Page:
“I am in the business of storytelling. I always have been, always will be. It is what I’ve been doing since I was a kid. Telling stories, making up tales, bringing life to characters, devising plots, visualising scenes and staging sequences of events, images, words and sounds that tell a story. All in exchange for a penny, a smile or a tear, and a little of your time and attention.”
“Sometimes people ask me what piece of advice I would give to an aspiring author. I’d tell them that you should only become a writer if the possibility of not becoming one would kill you. Otherwise, you’d be better off doing something else. I became a writer, a teller of tales, because otherwise I would have died, or worse.”
“I have written for young readers, for the movies, for so-called adults; but mostly for people who like to read and to plunge into a good story. I do not write for myself, but for other people. Real people. For you.”
“I thank the Gods of Literature for I believe that when you pick up something I’ve written and pay for it, both in terms of your money and something much more valuable, your time, you are entitled to get the best I can produce.”
“Books are mirrors. You only see in them what you already have inside you.”
Carlos Ruiz Zafón (1964 – 2020) Spanish author of six novels, including the international phenomenon The Shadow of the Wind, published in 42 countries. Cemetery of Forgotten Books, the best-selling Barcelona-based books that began with The Shadow of the Wind. His work has been published in more than forty different languages, and honored with numerous international awards, including the Silver Premio Euzkadi in 2008, the Barry Award for Best First Novel in 2005, and the Best Foreign Book in France in 2004.
Marina is a supernatural mystery. The supernatural mystery genre combines fantasy, paranormal, and mystery. Some other authors in this genre are Charlaine Harris, Peter Straub, Mary Shelley, Edgar Allen Poe, and (forgive me) yours truly, Paula Cappa. I love to write ghostly stories that get their power from the invisible world beyond us. The idea of the supernatural in literature is often based on death existing before birth, making death a beginning.
Night Sea Journey Wins Silver Medal at Global Book Awards
September 20, 2021
I am pleased and honored to receive the Silver Medal for Night Sea Journey, A Tale of the Supernatural at Global Book Awards.
Book awards benefit the entire reading community and promote the appreciation of literature. Thank you to the literary judges for their recognition and support. Night Sea Journey has been out for several years and is still selling. From U.S. Review of Books, their review: “Stunning and absorbing plot on par with—if not better than—a Dan Brown novel. Truly an outstanding read, Night Sea Journey is one book that is hard to put down!”
In 2015, Night Sea Journey won an Eric Hoffer Book Award. Their review: “This romantic fantasy is propelled by gorgeous language and imagery…angels and demons…The grime of inner city Chicago, the tranquility of the Rhode Island coastline, and the depths of a phantasmagoric ocean are the stages for this conflict.”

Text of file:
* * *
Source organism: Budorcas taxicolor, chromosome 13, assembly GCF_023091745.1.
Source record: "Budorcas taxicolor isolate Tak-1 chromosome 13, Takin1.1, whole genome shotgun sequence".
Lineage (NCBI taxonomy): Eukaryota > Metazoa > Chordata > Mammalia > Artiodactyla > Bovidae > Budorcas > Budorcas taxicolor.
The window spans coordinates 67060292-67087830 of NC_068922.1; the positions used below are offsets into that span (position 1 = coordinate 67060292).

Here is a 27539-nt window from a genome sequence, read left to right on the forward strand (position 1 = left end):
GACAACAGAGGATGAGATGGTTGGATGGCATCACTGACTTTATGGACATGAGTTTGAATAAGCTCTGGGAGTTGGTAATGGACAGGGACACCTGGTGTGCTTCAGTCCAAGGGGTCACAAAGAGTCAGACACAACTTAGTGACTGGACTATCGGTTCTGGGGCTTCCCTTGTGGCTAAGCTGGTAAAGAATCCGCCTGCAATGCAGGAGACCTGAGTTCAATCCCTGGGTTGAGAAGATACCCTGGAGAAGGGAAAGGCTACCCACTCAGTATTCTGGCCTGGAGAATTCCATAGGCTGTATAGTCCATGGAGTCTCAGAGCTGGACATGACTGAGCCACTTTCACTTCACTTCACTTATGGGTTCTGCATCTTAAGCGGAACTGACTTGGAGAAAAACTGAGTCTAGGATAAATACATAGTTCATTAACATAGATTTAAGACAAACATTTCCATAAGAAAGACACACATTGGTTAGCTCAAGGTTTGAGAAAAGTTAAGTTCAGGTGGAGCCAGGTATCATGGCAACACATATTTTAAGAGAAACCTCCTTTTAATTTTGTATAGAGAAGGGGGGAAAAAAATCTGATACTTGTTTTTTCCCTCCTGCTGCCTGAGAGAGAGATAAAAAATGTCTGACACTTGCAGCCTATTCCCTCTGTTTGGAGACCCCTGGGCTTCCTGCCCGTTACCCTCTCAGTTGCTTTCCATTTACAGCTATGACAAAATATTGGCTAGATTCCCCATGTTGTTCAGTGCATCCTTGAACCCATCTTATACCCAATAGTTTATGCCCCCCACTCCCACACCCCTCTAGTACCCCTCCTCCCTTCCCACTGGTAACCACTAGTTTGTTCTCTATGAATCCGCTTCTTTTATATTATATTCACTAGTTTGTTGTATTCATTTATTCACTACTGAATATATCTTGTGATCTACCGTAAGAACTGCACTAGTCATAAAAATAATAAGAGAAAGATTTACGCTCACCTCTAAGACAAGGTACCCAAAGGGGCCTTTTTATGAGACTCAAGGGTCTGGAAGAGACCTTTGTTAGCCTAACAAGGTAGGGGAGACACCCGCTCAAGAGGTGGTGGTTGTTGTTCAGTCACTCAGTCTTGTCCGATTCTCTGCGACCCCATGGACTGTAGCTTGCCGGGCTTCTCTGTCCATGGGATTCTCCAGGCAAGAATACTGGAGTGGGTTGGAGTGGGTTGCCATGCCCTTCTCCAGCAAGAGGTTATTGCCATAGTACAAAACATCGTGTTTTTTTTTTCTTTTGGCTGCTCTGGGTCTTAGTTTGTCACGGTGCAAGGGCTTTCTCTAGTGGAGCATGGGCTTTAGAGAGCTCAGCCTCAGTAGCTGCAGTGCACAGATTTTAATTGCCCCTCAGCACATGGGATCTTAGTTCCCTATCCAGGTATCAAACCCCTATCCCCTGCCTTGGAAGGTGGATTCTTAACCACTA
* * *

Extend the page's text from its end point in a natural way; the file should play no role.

SAN FRANCISCO BOOK REVIEW ★★★★★ posts “NIGHT SEA JOURNEY is like reading a Dan Brown book with a wicked twist: it has real demons. Readers will be taken on a continual thrill ride, impossible to put down, a fast-paced thriller.”
Thank you to my readers who have consistently read my mysteries and short stories!
(Short Stories and novels in Suspense, Noir Crime, Supernatural, Fantasy, Science Fiction, Horror, Historical and Mainstream Fiction)
“I knew that I wanted to be a writer even before I knew exactly what being a writer entailed.”
“There’s a unique bond of trust between readers and authors that I don’t believe exists in any other art form; as a reader, I trust a novelist to give me his or her best effort, however flawed.”
“I find that I write more slowly and carefully, even as the deadlines come more frequently. I’ve never been satisfied with the final form of any of my work, but the dissatisfaction may be deeper now — even as some of the quality goes up — because I know I have fewer years ahead of me in which to improve and make-up for my shortcomings.”
Dan Simmons (Born 1948) is a multi-award winning American author. His first novel, Song of Kali, won the World Fantasy Award; his first science fiction novel, Hyperion, won the Hugo Award. Most readers know him for winning four Bram Stoker Awards, among many other fiction prizes. One of his favorite authors is Charles Dickens (Drood). His short story The River Styx Runs Upstream was awarded first prize in Twilight Zone Magazine story competition. The Terror and The Abominable are his historical fiction novels. Stephen King had significant praise for Simmons novels:“Simmons writes like a hot-rodding angel.”
The Crook Factory is about Ernest Hemingway while living in Cuba in the 1940s. Simmons states in the afterward that 95% of the novel is true. The story is a thrilling plot about an FBI agent and Hemingway’s amateur spy ring called Crook Factory in Cuba at the beginning of WW II. “Simmons spins, the zesty characters it entangles and its intricate cross-weave of fact and fiction .” Publishers Weekly